The first prospective randomized comparison of double cord blood transplants vs haplo transplants is now ongoing (BMT CTN1101 or NCT01597778).

Comparison of Stem cell Graft SourcesUmbilical Cord BloodHaploidentical Related DonorOne HLA Mismatched Unrelated Donor
Availability of DonorGoodExcellentDifficult for minority patients
CostUS $25-$40,000 per cord blood unitabout US $15KUS $25-30,000 per donor
Availability of Donor LymphocytesNoYesMaybe
GVHD riskLowHighHigh
Infection riskHighHighModerate
Relapse riskModerateHighModerate



In 2015, there are many graft sources that allow almost all patients to have a transplant donor: matched sibling, fully matched unrelated donor, mismatched unrelated donor, umbilical cord blood, or haplo transplant. The table above presents a comparison of haploidentical transplants with either cord blood or a mismatched unrelated adult as the donor graft source. In fact, the choice of graft source may be less important than other factors such as the disease status and organ function of the transplant recipient. No patient should be denied a potentially curative transplant due to lack of a donor.

Karen Ballen, MD, is the Director of the Leukemia Program at Massachusetts General Hospital in Boston, and a Professor of Medicine at Harvard Medical School. Dr. Ballen studied Medicine at Dartmouth College, completed an internship and residency at Beth Israel Hospital in Boston, and a fellowship at Brigham and Women's Hospital in Boston. Her clinical and research interests focus on care of patients with leukemia and patients undergoing bone marrow or stem cell transplants, and novel therapies for leukemia and transplantation. A particular area of specialty is cord blood transplantation for those patients who do not have matched bone marrow donors. For more information:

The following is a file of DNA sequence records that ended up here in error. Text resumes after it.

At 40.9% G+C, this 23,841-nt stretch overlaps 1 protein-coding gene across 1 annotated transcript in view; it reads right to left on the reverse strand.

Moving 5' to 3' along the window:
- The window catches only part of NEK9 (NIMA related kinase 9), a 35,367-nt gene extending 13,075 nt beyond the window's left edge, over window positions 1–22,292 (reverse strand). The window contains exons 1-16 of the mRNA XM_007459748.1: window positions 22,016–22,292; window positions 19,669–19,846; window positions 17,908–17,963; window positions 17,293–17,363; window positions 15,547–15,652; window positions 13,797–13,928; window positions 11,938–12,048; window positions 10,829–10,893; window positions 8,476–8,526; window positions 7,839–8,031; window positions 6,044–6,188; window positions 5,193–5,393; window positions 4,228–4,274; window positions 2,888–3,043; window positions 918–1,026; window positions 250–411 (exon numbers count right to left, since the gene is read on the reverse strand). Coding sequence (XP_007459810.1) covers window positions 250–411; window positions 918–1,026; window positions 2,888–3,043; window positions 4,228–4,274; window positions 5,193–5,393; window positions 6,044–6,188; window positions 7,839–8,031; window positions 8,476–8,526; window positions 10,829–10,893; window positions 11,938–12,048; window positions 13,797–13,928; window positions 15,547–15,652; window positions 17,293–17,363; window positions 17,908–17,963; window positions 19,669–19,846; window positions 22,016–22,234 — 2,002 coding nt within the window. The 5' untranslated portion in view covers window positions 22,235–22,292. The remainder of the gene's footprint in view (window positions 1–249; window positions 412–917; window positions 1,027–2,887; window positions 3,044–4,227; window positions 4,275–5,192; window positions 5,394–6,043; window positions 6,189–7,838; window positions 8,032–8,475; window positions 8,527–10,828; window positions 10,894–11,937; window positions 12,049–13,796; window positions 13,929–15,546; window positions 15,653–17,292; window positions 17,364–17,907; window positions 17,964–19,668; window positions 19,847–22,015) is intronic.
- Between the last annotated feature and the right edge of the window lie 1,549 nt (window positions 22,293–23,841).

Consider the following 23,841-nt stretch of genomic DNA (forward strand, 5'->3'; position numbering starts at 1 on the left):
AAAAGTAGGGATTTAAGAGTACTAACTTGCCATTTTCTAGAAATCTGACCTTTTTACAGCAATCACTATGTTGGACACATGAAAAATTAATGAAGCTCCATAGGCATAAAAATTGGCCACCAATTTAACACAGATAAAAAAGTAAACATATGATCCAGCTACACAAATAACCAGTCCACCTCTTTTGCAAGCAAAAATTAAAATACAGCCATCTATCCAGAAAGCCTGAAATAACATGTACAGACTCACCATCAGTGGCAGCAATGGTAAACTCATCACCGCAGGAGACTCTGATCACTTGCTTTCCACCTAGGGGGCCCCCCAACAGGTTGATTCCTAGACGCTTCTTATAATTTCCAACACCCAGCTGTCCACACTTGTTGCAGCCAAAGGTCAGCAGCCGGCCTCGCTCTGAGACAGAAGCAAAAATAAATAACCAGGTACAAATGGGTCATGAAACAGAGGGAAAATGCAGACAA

1. Passweg JR, Baldomero H, Bader P, et al. Hematopoietic SCT in Europe 2013: recent trends in the use of alternative donors showing more haploidentical donors but fewer cord blood transplants. Bone Marrow Transplantation 2015; 50:476-482. doi:10.1038/bmt.2014.312
  2. Aversa, F, Terenzi, A, Tabilio, A, et al. Full haplotype-mismatched hematopoietic stem-cell transplantation: a phase II study in patients with acute leukemia at high risk of relapse. J Clin Oncol 2005; 23:3447-3454. doi: 10.1200/JCO.2005.09.117
  3. McCurdy SR, Kanakry JA, Showel MM, et al. Risk-stratified outcomes of nonmyeloablative HLA-haploidentical BMT with high-dose posttransplantation cyclophosphamide. Blood 2015; 125(19):3024-31.
  4. Raj G, Pagliuca A, Bradstock K, et al. Peripheral blood hematopoietic stem cells for transplantation of hematologic diseases from related, haploidentical donors after reduced-intensity conditioning. Biol Blood Marrow Transplant 2014; 20(6):890-5.
  5. Zeidan AM, Forde PM, Symons H, et al. HLA-haploidentical donor lymphocyte infusions for patients with relapsed hematologic malignancies after related HLA-haploidentical bone marrow transplantation. Biol Blood Marrow Transplant 2014; 20(3):314-18.
  6. Brunstein CG, Fuchs EJ, Carter SL, et al. Alternative donor transplantation after reduced intensity conditioning: results of parallel phase 2 trials using partially HLA-mismatched related bone marrow or unrelated double umbilical cord blood grafts. Blood 2011; 118(2):282-8.
  7. Eapen M, O'Donnell P, Brunstein CG, et al. Mismatched related and unrelated donors for allogeneic hematopoietic cell transplantation for adults with hematologic malignancies. Biol Blood Marrow Transplant 2014; 20(10):1485-92.